Understanding impulsive buying

Researchers have been trying for years to discover what makes consumers indulge in impulsive buying behavior.

Donovan, Rossiter, Marcoollyn & Nesdale (1994) linked impulsive purchases to the consumer’s mood or emotional state. For example, a positive mood “was more conducive to impulse buying than a negative mood.” It seems that when a consumer has a feeling of pleasure related to the shopping environment or process, those pleasurable feelings lead to increased spending.

Ditmar et al (1995) found there was a relationship to the consumer’s sense of self identity. Researchers have hypothesized that “impulse purchases were more likely to be items that symbolize the preferred or ideal self.”

Finally, Bellenger, Robertson, & Hirschmann (1978) discovered links to demographic factors, such as age. Research has shown that shoppers under 35 were more prone to impulsive buying behavior, a trait that drops off sharply after age 35.

However, the most interesting research on impulsive buying behavior has been Kacen & Lee’s (2002) work on comparing cultural dimensions to impulse buying, particularly Hofstede’s cultural dimensions of individualism and collectivism.

By way of background, individualism focuses on the individual’s sense of self, personal needs and desires, and individual pleasures; most westernized societies (US, Europe) are individualist cultures.  In contrast, collectivism focuses on interdependence with one’s family and social groups, emotional control, and moderation; most Asian societies are collectivist cultures.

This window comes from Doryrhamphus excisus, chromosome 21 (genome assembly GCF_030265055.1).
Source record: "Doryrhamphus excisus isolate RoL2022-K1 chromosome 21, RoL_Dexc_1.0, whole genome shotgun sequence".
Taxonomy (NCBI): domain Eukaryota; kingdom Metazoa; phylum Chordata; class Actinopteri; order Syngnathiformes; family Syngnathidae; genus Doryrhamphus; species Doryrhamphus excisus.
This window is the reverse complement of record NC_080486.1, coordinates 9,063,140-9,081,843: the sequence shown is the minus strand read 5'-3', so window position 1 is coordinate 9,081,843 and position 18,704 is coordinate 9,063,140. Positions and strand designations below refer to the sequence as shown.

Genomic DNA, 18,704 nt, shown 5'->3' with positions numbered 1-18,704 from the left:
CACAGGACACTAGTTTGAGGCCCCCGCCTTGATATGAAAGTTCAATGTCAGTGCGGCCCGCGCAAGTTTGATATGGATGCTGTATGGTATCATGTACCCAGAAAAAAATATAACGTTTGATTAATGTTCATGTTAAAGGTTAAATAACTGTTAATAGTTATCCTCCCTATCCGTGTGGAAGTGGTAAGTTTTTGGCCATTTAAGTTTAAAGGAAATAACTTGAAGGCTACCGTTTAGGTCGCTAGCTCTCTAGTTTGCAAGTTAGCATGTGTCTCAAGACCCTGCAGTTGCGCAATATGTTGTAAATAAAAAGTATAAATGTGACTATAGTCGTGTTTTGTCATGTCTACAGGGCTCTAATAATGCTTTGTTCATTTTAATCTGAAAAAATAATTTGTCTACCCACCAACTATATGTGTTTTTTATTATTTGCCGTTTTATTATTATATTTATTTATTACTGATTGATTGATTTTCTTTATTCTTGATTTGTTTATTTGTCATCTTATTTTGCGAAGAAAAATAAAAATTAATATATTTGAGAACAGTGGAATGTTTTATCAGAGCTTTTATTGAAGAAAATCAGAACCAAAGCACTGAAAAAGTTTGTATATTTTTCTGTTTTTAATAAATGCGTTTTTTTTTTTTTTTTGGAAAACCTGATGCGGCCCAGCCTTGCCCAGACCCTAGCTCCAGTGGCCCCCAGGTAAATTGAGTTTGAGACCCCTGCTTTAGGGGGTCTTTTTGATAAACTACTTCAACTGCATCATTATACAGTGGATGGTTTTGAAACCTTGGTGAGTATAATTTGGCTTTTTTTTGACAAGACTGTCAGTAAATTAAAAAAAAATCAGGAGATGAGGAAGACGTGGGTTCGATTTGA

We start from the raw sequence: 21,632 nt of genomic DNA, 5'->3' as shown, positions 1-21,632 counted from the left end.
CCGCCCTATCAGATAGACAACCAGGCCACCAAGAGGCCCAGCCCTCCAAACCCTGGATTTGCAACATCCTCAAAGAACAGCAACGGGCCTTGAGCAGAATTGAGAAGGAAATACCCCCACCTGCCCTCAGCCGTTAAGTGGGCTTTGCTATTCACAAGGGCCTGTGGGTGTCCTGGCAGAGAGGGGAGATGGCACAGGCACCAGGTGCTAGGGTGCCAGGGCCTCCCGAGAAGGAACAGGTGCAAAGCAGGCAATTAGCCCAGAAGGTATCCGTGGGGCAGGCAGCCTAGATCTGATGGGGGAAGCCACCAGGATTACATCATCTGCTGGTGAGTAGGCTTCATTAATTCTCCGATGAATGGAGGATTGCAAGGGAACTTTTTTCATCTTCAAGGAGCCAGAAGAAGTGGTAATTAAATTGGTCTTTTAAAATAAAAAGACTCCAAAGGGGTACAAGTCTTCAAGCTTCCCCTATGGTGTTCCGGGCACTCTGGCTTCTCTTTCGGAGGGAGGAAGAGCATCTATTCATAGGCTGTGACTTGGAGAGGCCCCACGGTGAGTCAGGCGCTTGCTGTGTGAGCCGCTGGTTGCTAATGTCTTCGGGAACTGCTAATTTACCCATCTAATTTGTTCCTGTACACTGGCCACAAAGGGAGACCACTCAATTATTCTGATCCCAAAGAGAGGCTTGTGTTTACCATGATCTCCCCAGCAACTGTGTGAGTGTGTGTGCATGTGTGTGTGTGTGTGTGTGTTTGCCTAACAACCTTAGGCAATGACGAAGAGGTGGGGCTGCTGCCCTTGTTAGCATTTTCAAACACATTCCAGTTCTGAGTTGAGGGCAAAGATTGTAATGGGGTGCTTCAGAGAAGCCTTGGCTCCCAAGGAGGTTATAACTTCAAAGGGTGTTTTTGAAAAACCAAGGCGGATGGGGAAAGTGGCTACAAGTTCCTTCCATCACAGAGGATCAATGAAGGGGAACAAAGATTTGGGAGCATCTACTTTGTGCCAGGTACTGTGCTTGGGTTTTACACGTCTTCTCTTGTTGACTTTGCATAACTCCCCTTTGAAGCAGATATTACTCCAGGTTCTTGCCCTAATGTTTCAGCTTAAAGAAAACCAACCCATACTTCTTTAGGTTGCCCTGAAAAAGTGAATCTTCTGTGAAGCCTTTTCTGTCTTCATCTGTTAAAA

Kacen et al. research showed, despite “a highly developed shopping culture in Asia”, Asian customers were far less apt to engage in impulsive buying. While it was found that many of these consumers shared the same level of impulsive traits as someone from an individualist culture (i.e. variety seeking, sensation seeking, and risk aversion), they are able to suppress this trait and “act in a manner consistent with their cultural norms”, i.e. show emotional control and moderation, in shopping situations.

Conversely, their research also showed that those impulsive traits described above resonated more deeply in individualist cultures, which translated into western consumers impulsively, almost rabidly, purchasing items that suited those traits.

From a marketer’s perspective, it proves once again that communication messages developed in the United States do not perform equally well in other cultures.


Kacen, J., Lee, J. (2002). “The influence of culture on consumer buying behavior.” Journal of Consumer Psychology. 12 (2), pp. 163-176.


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